One of the goals I have set myself this year is to rebuild lung function. At the moment my lung function sits on 43% and when you consider that 85+ percent would be considered normal for my age group you can see I have a bit of work to do. When I was first diagnosed with lung disease 7 years ago my lung function was 72%. Frequent infections have certainly taken their toll. I don’t know how much lung function it is possible for me to regain, but I have an open mind and have hope in possibilities. I won’t be setting an end goal or a set time frame but hope to document my progress intermittently over the coming year. I’ll be experimenting with exercise and some mind techniques to see what I can achieve. I’ll be recording my lung function every 3 weeks with a peak flow device, and then will include my lung function results from my clinic visits that I have done approximately every 4-6 weeks. I’ve decided to start with some mind techniques initially. I’m lucky enough to have a life coach who is teaching me various mind techniques. About a month ago we started with a session to help clear an issue that could be holding me back in terms of lung health and then I was required to come up with some affirmations to help me go forward. I was required to write out the affirmations and send them to her everyday for a month. I also had to write the affirmations out on a card and carry them around with me and read them intermittently through the day. I routinely did 15 minutes of meditation most days as well. I’m quite amazed at the progress I’ve made already. One of my first affirmations related to living and not just existing. You see for the past few months I was couch bound due to a heavy cold and I literally felt like my life had come to a stand still. I was existing rather than living. Now I’m pleased to report I feel I am living again. Woohoo! I am really enjoying the accountability of working with a life coach and she provides me with so much encouragement. I feel truly blessed to have this opportunity to learn from someone who has a true gift.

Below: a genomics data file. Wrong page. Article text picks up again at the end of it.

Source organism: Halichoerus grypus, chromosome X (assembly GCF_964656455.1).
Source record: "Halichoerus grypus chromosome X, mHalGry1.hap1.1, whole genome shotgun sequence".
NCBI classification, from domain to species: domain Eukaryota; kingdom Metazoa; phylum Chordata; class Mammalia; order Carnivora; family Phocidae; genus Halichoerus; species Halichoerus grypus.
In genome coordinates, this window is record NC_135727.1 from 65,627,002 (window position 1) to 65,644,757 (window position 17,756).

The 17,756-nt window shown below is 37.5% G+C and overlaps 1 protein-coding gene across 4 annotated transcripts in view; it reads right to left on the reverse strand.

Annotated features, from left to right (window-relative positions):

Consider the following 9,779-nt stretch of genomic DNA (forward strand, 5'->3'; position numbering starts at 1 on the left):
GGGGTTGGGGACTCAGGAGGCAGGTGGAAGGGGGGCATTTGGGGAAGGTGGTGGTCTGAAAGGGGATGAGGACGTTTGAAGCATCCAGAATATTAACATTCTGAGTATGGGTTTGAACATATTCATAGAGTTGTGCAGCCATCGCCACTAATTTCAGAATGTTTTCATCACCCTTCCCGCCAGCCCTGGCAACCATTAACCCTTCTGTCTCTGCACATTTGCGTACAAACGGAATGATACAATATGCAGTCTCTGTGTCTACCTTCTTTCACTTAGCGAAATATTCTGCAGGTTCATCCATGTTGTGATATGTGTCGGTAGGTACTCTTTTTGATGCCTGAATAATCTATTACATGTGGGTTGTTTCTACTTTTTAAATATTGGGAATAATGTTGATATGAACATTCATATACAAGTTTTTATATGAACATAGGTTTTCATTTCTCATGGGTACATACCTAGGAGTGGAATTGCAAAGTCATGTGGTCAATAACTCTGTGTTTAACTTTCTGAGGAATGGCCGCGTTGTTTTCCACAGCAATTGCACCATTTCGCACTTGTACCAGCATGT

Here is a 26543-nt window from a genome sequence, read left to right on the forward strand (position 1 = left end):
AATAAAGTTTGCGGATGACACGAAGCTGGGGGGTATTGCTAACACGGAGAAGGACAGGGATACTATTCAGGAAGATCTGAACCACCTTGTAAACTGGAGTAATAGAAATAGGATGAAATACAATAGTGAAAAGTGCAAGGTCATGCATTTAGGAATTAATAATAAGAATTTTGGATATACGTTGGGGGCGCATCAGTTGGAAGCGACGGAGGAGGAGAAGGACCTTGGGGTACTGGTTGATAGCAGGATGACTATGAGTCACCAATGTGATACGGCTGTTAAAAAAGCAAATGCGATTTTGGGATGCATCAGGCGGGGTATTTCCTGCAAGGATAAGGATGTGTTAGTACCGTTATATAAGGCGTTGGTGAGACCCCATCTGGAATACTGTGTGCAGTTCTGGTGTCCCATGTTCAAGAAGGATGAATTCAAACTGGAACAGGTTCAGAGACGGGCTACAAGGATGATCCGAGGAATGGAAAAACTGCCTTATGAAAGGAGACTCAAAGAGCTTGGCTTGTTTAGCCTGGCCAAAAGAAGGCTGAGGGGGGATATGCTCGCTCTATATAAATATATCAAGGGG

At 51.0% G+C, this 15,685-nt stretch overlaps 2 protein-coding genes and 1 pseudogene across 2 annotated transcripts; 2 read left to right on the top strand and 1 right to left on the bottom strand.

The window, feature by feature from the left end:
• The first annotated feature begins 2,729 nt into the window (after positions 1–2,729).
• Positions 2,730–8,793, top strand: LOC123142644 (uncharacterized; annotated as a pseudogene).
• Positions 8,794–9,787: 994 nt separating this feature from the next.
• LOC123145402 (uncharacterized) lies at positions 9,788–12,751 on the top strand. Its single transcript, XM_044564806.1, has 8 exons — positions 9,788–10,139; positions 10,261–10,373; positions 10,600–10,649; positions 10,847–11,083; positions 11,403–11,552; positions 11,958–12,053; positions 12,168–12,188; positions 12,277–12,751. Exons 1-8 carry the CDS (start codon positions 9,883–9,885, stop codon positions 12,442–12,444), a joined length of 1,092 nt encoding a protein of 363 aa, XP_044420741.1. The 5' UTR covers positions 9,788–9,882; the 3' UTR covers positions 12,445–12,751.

This month’s affirmation relates to having healthy lungs that function properly so it will be exciting to see how it goes. This will inevitably continue to be a part of my affirmations going forward. As I mentioned I’m going into this with an open mind and a belief that I will get results because I believe in the process. Here is a couple of the affirmations I have included for this month.
My peak flow measurement which is the amount of air I can force out of my lungs in one all out effort is 310 litres/min. I will be recording the best of 3 test measurements each time I record my peak flow The normal range for someone of my age and height is about 440 litres/min. My lung function was 43% when last measured in December 2016. I will be recording my FEV1% score which is a measure of how much air I can forcefully exhale in the first second of a breath. I will be exercising throughout the entire process, but at this stage won’t be making any changes to my current program that consists of 20 minutes of continuous cardiovascular exercise. e.g. walking